Men’s basketball notes: SDSU’s historically bad first half and Pope’s shot choice

by Patrick Carr, Sports Editor

There are games when a team has an occasional off night. With San Diego State’s men’s basketball team, those off nights come in the forms of off-halves of basketball.

The first half of SDSU’s 53-48 loss to University of San Diego, on Sunday afternoon at Petco Park in a highly promoted event, was historically awful.

The numbers:

Thirteen points, three made field goals out of 20 and seven turnovers. USD’s smaller, yet more aggressive lineup swept SDSU away on the rebounds to the tone of a 24-12 advantage.

The context?

“If you want to keep going back, I had a JV team that didn’t score a point in a half,” a frustrated Steve Fisher said after the game. “Everybody in America has stretches where they don’t make baskets, but with grit, and toughness and effort, some of those misses turn into second-chance opportunities, and we provided none of those.”

The reason for the bad half was effort. SDSU came out with no energy in the first half, something Fisher, senior center Angelo Chol and sophomore guard Trey Kell all agreed with.

So did USD head coach Lamont Smith.

“We play hard, but that’s something that you have to do in this game or else you can expect upsets,” Smith said. “That’s what I was so upset about with (our loss to Bethesda), you know, we came out and we just had no effort,” he said. “We just thought we could show up and beat a team. This is college basketball and no matter who you play, if you don’t show up and have tremendous effort, you can take a loss.”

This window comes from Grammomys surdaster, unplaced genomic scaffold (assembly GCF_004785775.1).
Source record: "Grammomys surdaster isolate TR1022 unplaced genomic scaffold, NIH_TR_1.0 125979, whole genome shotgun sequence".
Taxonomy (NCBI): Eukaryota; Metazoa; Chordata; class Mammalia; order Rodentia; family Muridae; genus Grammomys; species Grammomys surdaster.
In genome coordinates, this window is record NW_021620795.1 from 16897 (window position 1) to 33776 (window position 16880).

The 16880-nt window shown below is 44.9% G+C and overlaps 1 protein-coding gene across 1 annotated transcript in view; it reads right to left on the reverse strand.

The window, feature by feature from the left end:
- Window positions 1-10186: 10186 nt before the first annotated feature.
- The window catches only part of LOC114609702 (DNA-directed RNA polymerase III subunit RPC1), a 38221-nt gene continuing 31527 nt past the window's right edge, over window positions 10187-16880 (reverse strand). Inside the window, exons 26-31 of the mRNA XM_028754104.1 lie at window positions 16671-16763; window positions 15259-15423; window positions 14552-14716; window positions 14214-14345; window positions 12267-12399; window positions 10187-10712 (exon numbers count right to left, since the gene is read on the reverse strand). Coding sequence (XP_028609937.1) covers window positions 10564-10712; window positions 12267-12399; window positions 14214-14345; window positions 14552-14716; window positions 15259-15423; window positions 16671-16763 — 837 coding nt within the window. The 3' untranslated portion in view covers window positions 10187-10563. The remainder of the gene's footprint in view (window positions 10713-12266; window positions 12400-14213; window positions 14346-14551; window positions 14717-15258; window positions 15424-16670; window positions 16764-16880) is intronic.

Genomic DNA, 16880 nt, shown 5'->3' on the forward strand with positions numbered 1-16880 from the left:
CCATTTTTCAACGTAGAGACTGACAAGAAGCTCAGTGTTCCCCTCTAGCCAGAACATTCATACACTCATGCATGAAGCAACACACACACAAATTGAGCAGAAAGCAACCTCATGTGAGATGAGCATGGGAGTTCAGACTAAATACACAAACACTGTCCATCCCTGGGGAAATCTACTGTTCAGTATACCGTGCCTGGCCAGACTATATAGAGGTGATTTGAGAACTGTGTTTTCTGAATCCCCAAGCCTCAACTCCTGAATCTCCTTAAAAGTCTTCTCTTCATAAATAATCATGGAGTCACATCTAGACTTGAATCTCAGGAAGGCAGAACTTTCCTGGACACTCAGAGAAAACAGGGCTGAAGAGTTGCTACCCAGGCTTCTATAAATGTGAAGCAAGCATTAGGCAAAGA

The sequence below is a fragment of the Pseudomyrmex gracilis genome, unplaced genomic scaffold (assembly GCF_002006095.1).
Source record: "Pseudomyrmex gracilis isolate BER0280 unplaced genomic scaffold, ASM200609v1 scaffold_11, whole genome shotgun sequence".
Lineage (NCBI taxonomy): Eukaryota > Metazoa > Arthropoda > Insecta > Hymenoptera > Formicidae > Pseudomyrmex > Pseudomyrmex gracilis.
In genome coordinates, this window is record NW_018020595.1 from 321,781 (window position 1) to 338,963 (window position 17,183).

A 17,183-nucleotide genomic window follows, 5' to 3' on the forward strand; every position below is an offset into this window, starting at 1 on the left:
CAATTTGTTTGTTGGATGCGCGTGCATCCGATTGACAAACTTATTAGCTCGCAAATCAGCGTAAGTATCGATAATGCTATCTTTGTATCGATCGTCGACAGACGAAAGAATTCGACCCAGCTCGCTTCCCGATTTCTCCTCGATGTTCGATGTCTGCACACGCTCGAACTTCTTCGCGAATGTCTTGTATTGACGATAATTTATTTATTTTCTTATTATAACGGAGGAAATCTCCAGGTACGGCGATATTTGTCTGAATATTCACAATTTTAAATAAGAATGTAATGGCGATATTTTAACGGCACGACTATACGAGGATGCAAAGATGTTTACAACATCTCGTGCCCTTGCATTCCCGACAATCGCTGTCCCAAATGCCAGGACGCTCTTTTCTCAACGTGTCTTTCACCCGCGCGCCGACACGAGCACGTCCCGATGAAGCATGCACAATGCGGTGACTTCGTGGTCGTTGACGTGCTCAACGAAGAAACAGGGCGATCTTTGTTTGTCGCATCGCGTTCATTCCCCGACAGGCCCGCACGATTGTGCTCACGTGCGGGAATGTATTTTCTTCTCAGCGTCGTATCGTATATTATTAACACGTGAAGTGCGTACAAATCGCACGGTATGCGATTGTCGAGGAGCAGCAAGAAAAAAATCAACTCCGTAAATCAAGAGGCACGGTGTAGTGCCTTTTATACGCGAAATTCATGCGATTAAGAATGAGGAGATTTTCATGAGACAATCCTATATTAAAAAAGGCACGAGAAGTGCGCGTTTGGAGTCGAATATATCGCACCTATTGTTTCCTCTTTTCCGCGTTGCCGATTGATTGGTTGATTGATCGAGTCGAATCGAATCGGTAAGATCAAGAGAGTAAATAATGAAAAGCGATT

It was arguably the Aztecs’ worst half of basketball since the first half of the game in Seattle last season against University of Washington. The stat line then was 15 points, 5-of-30 from the field, five turnovers and a dead even 20-20 mark on the rebounds.

Before that it was the fabled, or un-fabled, first half in Laramie, Wyoming, in early 2013, when SDSU somehow only lost to University of Wyoming by 13 after scoring just nine points in the first half.

The stat line then?

Four-of-24 from the field, eight turnovers and no assists. The only difference was SDSU was dead even on rebounds with Wyoming at 18-18, instead of getting murdered on the glass by much smaller team.

Pope’s different shot choice

Early in the first half, when sophomore forward Malik Pope has routinely taken a boat load of uncontested 3-pointers and would miss that subsequent boat load, Pope instead went to the low block and posted up against a smaller defender.

It worked the first time, but Pope missed the next couple of shots from there. The result was what might be an average night for Pope, who hasn’t put it all together yet this year. Seven points, three rebounds, 3-of-7 from the field and 1-of-2 from 3-point range.